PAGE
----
This post, by Jennifer Becton, originally appeared on the Indie Jane site on 6/15/12.
I’m going to state up front that I haven’t drawn any solid conclusions by the end of this post, but the information contained below about more changes to Amazon’s algorithm is important for indies to know.
One of the advantages indie authors have over our traditionally published counterparts is that we can choose to sell our ebooks very cheaply. Setting a price of $.99 has proven not only a great deal for readers, but writers still earn 35 percent of the list price, which is much more than what authors of traditionally published ebooks receive.
The $.99 price point has also been a wonderful tool for breaking into a large market and competing successfully against established names. In fact, the $.99 price is part of the strategy I used to propel Absolute Liability to the Top 100 last summer. It is less likely to work now though, and this frustrates me a bit because it removes a tool from my toolbox.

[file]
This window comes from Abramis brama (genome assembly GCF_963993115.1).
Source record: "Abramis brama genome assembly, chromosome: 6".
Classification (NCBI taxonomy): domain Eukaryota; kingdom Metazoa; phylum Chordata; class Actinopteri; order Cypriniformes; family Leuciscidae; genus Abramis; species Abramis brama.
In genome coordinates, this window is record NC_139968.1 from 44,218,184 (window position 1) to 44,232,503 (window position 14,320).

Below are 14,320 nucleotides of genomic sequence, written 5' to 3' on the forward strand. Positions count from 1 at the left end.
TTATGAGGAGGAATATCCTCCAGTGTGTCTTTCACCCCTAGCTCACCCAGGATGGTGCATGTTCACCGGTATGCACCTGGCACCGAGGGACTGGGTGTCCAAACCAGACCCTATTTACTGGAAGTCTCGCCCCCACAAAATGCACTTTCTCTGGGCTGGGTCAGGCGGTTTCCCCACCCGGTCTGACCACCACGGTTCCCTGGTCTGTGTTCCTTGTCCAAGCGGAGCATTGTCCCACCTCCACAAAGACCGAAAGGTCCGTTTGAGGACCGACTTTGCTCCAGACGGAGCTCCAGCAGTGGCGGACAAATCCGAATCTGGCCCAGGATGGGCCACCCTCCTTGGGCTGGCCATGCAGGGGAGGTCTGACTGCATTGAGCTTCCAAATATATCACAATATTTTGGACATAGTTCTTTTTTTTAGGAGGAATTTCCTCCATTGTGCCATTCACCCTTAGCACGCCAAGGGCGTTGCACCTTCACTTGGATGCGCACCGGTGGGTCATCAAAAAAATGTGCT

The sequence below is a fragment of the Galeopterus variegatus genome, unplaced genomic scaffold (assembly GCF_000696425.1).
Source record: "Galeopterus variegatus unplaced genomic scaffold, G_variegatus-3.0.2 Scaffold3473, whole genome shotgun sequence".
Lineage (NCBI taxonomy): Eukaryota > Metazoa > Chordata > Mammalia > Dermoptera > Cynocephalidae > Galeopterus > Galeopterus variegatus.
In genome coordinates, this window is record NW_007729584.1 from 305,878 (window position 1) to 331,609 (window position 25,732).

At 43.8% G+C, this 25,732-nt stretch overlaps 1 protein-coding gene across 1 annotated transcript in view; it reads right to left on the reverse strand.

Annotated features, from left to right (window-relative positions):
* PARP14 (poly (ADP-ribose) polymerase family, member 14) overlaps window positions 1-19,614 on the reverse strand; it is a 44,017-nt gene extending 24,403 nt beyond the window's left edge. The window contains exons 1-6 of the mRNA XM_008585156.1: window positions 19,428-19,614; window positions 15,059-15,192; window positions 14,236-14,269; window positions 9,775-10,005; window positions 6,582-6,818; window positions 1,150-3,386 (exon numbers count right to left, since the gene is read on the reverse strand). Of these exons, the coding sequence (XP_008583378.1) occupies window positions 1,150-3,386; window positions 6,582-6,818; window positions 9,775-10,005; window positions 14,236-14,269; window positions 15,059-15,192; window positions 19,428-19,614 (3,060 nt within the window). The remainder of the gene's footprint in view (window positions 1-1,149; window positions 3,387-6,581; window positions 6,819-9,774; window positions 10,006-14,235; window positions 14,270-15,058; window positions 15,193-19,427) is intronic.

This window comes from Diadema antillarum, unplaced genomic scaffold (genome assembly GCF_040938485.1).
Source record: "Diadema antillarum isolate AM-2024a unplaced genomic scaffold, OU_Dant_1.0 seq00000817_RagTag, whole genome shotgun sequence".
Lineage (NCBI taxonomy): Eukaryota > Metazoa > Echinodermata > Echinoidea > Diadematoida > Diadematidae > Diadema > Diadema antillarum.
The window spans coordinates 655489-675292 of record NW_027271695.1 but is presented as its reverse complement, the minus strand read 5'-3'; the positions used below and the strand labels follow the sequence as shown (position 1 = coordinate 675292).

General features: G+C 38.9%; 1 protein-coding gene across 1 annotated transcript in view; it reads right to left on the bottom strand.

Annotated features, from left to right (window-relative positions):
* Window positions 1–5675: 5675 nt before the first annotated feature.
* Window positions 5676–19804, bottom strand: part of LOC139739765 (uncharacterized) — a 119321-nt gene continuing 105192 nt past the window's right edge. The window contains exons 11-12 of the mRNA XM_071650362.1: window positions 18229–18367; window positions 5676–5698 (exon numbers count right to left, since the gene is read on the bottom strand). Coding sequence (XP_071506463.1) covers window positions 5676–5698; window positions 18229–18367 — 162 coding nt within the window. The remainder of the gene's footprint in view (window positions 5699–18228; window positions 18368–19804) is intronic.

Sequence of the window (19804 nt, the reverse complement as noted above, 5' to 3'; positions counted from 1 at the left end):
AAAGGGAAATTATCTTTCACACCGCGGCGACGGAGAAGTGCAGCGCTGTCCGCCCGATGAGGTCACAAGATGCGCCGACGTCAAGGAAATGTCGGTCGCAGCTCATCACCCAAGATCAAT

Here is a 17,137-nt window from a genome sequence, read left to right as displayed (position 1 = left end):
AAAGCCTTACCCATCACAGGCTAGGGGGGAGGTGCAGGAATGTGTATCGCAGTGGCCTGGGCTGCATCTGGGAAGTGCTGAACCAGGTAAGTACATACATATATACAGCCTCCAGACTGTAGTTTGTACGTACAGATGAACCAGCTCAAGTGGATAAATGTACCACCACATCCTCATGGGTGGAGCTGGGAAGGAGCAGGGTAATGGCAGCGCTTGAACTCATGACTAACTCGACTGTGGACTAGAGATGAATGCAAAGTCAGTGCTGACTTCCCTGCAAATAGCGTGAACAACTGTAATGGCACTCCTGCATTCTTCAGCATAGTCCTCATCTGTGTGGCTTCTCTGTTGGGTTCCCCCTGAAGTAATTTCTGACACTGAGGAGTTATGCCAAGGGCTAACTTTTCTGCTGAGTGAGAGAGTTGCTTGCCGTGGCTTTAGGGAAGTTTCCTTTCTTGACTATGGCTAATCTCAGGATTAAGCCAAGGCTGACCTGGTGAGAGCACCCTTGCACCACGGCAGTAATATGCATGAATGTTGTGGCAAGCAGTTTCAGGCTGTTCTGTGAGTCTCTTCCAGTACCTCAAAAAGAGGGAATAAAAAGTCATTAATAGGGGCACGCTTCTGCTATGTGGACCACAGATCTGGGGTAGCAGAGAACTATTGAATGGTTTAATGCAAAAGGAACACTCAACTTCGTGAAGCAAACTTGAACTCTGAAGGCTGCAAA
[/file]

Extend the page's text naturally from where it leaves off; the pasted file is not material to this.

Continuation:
Amazon’s algorithm. [Insert scary music]
Heretofore, the list price of a book had no bearing on popularity and rank. Now it does. Some bright authors at Kindle Boards figured it all out. There’s a podcast here, and articles here and here to break it down for you. The gist of it is this: if you price at $.99, you must sell more copies to be ranked comparably to those selling at higher prices. The KBers haven’t figured out how things are weighted exactly, and the whole thing is all still a bit hazy to me.
However, this explains why some Indie Janeites’ sales have not produced the results we expected. For example, I recently lowered the price of both my Southern Fraud Thrillers to $.99 and $1.99 respectively. I sold more books, but my rank did not improve at the rate I expected based on the number of sales; therefore, my visibility did not improve and I did not end up reaching as many readers as I’d hoped, meaning that I got less value out of my sale than anticipated. (Value meaning additional reach, and not necessarily additional dollars.)